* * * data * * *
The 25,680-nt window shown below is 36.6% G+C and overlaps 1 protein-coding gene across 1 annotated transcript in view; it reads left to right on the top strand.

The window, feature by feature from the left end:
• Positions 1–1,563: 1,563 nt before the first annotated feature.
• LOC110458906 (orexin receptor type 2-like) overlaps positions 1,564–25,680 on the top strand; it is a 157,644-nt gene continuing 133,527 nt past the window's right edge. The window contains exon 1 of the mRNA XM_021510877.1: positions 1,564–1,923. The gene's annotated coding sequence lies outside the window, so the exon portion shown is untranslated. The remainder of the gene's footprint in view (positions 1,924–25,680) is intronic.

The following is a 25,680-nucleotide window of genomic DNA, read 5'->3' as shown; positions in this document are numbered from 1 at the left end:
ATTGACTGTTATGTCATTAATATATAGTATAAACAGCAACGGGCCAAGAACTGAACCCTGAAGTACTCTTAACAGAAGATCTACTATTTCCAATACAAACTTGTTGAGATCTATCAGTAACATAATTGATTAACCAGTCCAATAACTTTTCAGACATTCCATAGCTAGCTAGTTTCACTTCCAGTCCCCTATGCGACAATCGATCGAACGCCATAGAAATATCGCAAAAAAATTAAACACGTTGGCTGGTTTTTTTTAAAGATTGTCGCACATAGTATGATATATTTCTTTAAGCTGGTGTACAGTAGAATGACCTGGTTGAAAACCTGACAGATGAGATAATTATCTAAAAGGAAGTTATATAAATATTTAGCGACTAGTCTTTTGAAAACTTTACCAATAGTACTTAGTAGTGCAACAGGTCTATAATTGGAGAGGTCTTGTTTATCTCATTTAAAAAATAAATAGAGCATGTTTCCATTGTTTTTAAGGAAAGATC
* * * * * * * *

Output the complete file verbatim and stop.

The 25,680-nt window shown below is 36.6% G+C and overlaps 1 protein-coding gene across 1 annotated transcript in view; it reads left to right on the top strand.

The window, feature by feature from the left end:
• Positions 1–1,563: 1,563 nt before the first annotated feature.
• LOC110458906 (orexin receptor type 2-like) overlaps positions 1,564–25,680 on the top strand; it is a 157,644-nt gene continuing 133,527 nt past the window's right edge. The window contains exon 1 of the mRNA XM_021510877.1: positions 1,564–1,923. The gene's annotated coding sequence lies outside the window, so the exon portion shown is untranslated. The remainder of the gene's footprint in view (positions 1,924–25,680) is intronic.

The following is a 25,680-nucleotide window of genomic DNA, read 5'->3' as shown; positions in this document are numbered from 1 at the left end:
ATTGACTGTTATGTCATTAATATATAGTATAAACAGCAACGGGCCAAGAACTGAACCCTGAAGTACTCTTAACAGAAGATCTACTATTTCCAATACAAACTTGTTGAGATCTATCAGTAACATAATTGATTAACCAGTCCAATAACTTTTCAGACATTCCATAGCTAGCTAGTTTCACTTCCAGTCCCCTATGCGACAATCGATCGAACGCCATAGAAATATCGCAAAAAAATTAAACACGTTGGCTGGTTTTTTTTAAAGATTGTCGCACATAGTATGATATATTTCTTTAAGCTGGTGTACAGTAGAATGACCTGGTTGAAAACCTGACAGATGAGATAATTATCTAAAAGGAAGTTATATAAATATTTAGCGACTAGTCTTTTGAAAACTTTACCAATAGTACTTAGTAGTGCAACAGGTCTATAATTGGAGAGGTCTTGTTTATCTCATTTAAAAAATAAATAGAGCATGTTTCCATTGTTTTTAAGGAAAGATC